Mozilla’s Firefox web browser now includes a feature that some of you out there might find useful. First, though, I think it makes sense to say a few words about browser choice more broadly.
Right now the ongoing “browser wars” are dominated by three options, Microsoft’s Internet Explorer (IE), Mozilla’s Firefox, and Google’s Chrome. In the last few years Chrome has been steadily eating away at IE’s market dominance while Firefox remained fairly stable at around 30 percent of the market. There are other options out there, most of which have small but very devoted user bases. But for our purposes I’ll just address the big three.
So as you probably guessed from the title of this post, I’m a Firefox user. For now I’m locked into that choice because I use Zotero, a Firefox add-on, to organize my research. Currently the fine folks at the Rozenwig Center for History and New Media are hard at work on a standalone version of Zotero that will allow it to work with other browsers. But since I’m not willing to trust my dissertation research to the currently available Beta version of that system, I’ll happily keep using Firefox for my web needs. And, frankly, when a standalone version of Zotero is ready for prime time, I suspect that I’ll remain a Firefox user. Here’s three reasons why:
- First, Firefox’s main draw for me beyond Zotero is the high level of customizability offered by Firefox add-ons. Both Chrome and, to a lesser extent, IE offer add-on options but right now the Firefox community provides many more ways to spruce up your browsing experience.
- Second, I think it is important to recognize that Firefox is an open-source project produced by Mozilla, a nonprofit organization dedicated to improving the internet as a public good. That a nonprofit can even compete against the likes of Microsoft and Google seems more amazing with every passing day. It’s definitely the type of work that deserves our support.
- Finally, the Firefox team has recently stepped up their development and release cycle. For a while there, Chrome’s developers at Google had been pumping out new features much faster than the folks at Mozilla. This made Firefox seem stagnant as months went by between major releases. That changed this summer when Mozilla took a page from Google’s book and adopted a release cycle that favors incremental change over grouping many features into a big dramatic release. As a result we’ve seen new features come out in the past few months along with back-end upgrades that have improved Firefox’s performance.
The August release of Firefox version 6.0 included a feature that I’ve found very useful. The browser now allows you to create groups of tabs. If, like me, you are the sort of web user who ends up with many open tabs at a given time, sorting them into groups can greatly improve your web experience. You access the different groups by clicking a button on the menu bar or by pressing Ctrl+Shift+E. That action brings up a set of boxes showing you all your groups and listing the tabs open in each. The screenshot below shows the three groups I’ve been working with recently.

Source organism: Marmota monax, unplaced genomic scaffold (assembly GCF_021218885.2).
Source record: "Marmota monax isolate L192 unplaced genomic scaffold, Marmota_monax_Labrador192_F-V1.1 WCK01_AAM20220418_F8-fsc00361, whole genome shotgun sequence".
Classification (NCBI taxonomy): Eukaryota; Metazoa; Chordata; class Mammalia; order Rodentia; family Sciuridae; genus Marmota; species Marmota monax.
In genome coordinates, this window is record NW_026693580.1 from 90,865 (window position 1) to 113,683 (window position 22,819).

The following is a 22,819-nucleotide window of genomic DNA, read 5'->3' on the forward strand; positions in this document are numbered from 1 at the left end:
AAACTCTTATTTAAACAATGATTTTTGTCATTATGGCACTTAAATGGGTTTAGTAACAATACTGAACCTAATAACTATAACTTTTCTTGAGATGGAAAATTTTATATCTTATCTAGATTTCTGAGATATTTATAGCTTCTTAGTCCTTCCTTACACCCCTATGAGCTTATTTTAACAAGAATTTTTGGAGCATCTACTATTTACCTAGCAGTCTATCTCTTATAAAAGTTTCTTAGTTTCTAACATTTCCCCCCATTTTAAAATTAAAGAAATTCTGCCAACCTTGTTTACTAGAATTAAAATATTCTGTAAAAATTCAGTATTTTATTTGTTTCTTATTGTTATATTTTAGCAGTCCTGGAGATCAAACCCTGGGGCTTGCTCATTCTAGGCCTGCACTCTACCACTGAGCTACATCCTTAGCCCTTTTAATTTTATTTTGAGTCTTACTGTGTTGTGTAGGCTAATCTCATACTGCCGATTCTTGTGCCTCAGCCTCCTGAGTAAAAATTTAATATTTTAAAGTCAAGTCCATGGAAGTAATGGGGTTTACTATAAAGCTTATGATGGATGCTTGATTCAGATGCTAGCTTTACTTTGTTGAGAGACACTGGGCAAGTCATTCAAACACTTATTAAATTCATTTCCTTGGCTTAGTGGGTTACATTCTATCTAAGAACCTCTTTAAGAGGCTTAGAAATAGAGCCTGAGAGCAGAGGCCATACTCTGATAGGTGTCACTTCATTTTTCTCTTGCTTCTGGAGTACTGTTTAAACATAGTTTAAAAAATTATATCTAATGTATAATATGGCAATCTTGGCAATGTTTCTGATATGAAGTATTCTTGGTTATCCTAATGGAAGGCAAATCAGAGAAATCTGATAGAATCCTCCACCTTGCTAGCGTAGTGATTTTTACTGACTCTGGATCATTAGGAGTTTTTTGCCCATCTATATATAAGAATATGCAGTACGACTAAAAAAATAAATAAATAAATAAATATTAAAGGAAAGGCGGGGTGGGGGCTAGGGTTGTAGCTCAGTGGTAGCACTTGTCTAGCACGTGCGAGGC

In the upper right corner, I’ve got a group of tabs that I’m referencing as I write my current dissertation chapter. It’s full of Google Books entries, Congressional documents, and historical newspaper clippings. I’ve also got a group of tabs that I’m using as I prepare and send off materials for my job search. And finally, I’ve created a group for all the other miscellaneous tabs I need at the moment. Mostly this group contains pages I visited while researching this post.
For me, the utility of grouping my tabs comes from the fact that the browser displays only one group at any given time. By separating my tabs out into these groups, I’m able to concentrate my attention on one subject or project at a time. It also frees up real estate in the tab bar so I don’t have to scan through three rows of tabs whenever I try to find a particular article or website.
In order to get started with tab groups, check out this how-to page from Mozilla. They’ve got a video explaining the very simple process as well as step-by-step text instructions.
Those of you with slow computers or sluggish internet connections might be wondering how many agonizing minutes it takes for my browser to start up and load the the dozens of tabs I keep open. I get around that problem with a very easy tweak to the Firefox settings. This change tells Firefox to only load the active tab (the one you are looking at) when it loads up. It still remembers your other tabs but it doesn’t actually load their content until you click on them to view them. Unfortunately this setting isn’t a part of the regular settings menu. You have to dig down a bit further to make this tweak. Here’s how…
- First, type “about:config” in the address bar and press enter. This gives you get access to all of the software’s internal settings.
- Click past Mozilla’s warning message.
- Type “browser.sessionstore.max_concurrent_tabs” in the filter field at the top of the screen.
- Double-click on the setting with that name and change its value to zero.
- Now either use the back button to leave the about:config menu or simply close that tab. Then restart Firefox for the change to take place.
Let us know in the comments if you’ve discovered ways to make your web browsing experience more efficient or productive. And happy browsing!